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Dialogue Between Sciences


Inter-scientific Dialogue – Multidisciplinary analysis of the navigability and anchorage conditions during the Roman period (Esposende)


The primary goal of this project is to investigate the navigability and anchorage conditions during the Roman period between the rivers Ave and Neiva (including the Cávado), with the aim of understanding the supply routes for the coastal areas within the vast region of the conventus bracaraugustanus and its provincial capital, Bracara Augusta. Given the complexity of this topic, a multidisciplinary approach is necessary, involving the integration of data from geosciences (such as geomorphology, sedimentology, stratigraphy, and chemistry) and natural sciences (such as paleoecology), along with testimonies from social sciences (including archaeology, historical cartography, and literary and epigraphic sources).

Regarding geomorphological, stratigraphic, and sedimentological indicators, our objective is to analyse the paleoenvironmental conditions of the coastal zone between those estuaries during the Roman period. Previous studies suggest that during this time, the estuaries of the Cávado and Ave rivers were wider and more concaved compared to their current state (Granja e Morais, 2010). Additionally, it has been suggested that wetlands occupied depressed areas along the coast (Granja 1990, 1997, 2002).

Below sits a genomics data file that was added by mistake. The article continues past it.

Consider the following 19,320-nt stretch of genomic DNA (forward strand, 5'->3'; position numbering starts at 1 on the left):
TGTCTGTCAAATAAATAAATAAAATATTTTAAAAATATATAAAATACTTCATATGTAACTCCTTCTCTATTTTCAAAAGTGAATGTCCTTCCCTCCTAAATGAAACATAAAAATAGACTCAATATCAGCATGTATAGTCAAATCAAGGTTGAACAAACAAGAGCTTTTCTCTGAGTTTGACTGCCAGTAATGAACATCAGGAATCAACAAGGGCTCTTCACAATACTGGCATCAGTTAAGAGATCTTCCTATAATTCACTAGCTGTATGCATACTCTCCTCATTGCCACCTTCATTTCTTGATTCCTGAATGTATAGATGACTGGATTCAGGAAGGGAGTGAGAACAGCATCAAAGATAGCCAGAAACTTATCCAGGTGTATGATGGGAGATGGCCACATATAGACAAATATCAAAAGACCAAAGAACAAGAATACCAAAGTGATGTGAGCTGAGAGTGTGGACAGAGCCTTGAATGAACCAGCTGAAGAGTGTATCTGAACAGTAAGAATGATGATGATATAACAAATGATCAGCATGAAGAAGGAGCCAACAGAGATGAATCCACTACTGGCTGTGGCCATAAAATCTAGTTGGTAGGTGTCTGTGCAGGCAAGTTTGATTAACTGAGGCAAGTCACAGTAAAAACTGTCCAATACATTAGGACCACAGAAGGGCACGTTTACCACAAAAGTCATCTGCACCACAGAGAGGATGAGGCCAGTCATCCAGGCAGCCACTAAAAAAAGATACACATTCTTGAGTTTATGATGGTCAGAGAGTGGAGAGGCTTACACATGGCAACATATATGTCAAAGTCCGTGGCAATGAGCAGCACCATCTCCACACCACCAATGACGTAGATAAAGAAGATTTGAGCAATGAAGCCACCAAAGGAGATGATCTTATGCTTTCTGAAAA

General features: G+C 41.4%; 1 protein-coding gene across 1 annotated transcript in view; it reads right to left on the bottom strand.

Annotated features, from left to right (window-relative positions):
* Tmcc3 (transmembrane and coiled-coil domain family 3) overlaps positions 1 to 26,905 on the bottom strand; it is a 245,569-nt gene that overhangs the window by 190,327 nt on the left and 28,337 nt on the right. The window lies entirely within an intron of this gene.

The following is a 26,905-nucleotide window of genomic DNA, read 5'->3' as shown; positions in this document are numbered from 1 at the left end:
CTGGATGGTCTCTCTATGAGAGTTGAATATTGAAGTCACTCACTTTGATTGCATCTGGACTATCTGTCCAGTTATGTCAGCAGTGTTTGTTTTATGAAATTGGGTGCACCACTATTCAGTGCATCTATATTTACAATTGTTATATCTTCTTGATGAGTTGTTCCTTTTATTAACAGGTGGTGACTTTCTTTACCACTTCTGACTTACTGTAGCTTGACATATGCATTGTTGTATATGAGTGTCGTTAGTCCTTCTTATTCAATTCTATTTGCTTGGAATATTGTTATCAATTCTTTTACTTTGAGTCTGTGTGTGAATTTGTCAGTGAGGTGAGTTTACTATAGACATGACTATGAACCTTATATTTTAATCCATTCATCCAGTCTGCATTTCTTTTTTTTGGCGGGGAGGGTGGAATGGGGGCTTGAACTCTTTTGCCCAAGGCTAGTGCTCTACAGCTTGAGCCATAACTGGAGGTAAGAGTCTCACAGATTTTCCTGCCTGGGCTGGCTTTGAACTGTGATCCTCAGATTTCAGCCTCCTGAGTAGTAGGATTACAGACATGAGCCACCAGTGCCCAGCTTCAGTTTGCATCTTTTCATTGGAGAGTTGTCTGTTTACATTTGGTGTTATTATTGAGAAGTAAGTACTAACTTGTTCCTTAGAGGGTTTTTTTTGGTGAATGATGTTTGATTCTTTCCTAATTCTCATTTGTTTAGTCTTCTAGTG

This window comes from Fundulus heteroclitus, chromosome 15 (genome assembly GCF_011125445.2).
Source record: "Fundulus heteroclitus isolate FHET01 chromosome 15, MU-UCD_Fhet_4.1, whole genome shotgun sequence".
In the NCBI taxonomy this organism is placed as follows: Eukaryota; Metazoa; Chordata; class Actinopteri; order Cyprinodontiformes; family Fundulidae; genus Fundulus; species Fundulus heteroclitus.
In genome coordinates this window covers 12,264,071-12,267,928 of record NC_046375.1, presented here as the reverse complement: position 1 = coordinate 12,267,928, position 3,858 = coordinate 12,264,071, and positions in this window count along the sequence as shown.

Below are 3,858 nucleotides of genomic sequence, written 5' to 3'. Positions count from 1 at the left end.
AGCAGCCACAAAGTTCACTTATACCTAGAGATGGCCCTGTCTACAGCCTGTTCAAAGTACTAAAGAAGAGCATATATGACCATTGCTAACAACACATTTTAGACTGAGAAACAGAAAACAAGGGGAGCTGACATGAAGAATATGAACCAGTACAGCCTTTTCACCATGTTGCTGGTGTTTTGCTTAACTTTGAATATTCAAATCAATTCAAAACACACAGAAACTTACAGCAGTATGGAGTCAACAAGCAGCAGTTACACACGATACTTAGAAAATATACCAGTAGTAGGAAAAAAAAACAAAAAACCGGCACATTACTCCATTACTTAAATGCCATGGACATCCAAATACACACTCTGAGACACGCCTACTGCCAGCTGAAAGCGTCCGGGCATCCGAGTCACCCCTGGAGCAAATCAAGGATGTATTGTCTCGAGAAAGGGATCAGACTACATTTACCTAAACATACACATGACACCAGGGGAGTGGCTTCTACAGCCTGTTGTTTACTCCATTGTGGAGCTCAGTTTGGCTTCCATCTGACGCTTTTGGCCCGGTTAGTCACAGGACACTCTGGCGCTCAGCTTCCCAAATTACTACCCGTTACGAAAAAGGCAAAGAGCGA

These landscape changes coincide with significant climate fluctuations, which impacted the relative sea level position. This is evident in certain lagoon deposits documented in the coastal zone north of the Cávado estuary, where Roman-era artefacts have been found. A concentration of these remains was discovered on a beach north of Esposende, suggesting the presence of a probable Roman port. Numerous amphorae fragments, particularly Haltern 70, as well as cetias, were unearthed, indicating the potential existence of a Roman villa in the vicinity. The significance of these archaeological findings is further supported by the literary and epigraphic sources alluding to the Roman city of Bracara Augusta, which describe the existence of a sea gulf and underscore the city’s commercial importance.

The mouth of the Cávado would have been situated to the south of its current location, in Fão, where geomorphological and sedimentological evidence suggest the presence of a canal. Modern-era cartography data, particularly the letter of João Teixeira I of 1648, depicts the mouth of the Cávado river in Fão and portrays the Ave river’s mouth as wider and gulf-shaped, a stark contrast to its current configuration.

The questions raised in the previous points corroborate the data related to weather and oceanographic conditions, indicating potentially different navigability conditions during the Roman period that may have been more favourable than those existing today.

This project aims to address those questions through an integrated and comprehensive paleo-environmental reconstruction. This reconstruction will rely on geomorphological, sedimentological-stratigraphic, paleo-ecological and radio-chronological analyses. In turn, these analyses will provide valuable insights on the climate, sea levels, hydrodynamics, and sedimentary supply during the Roman period.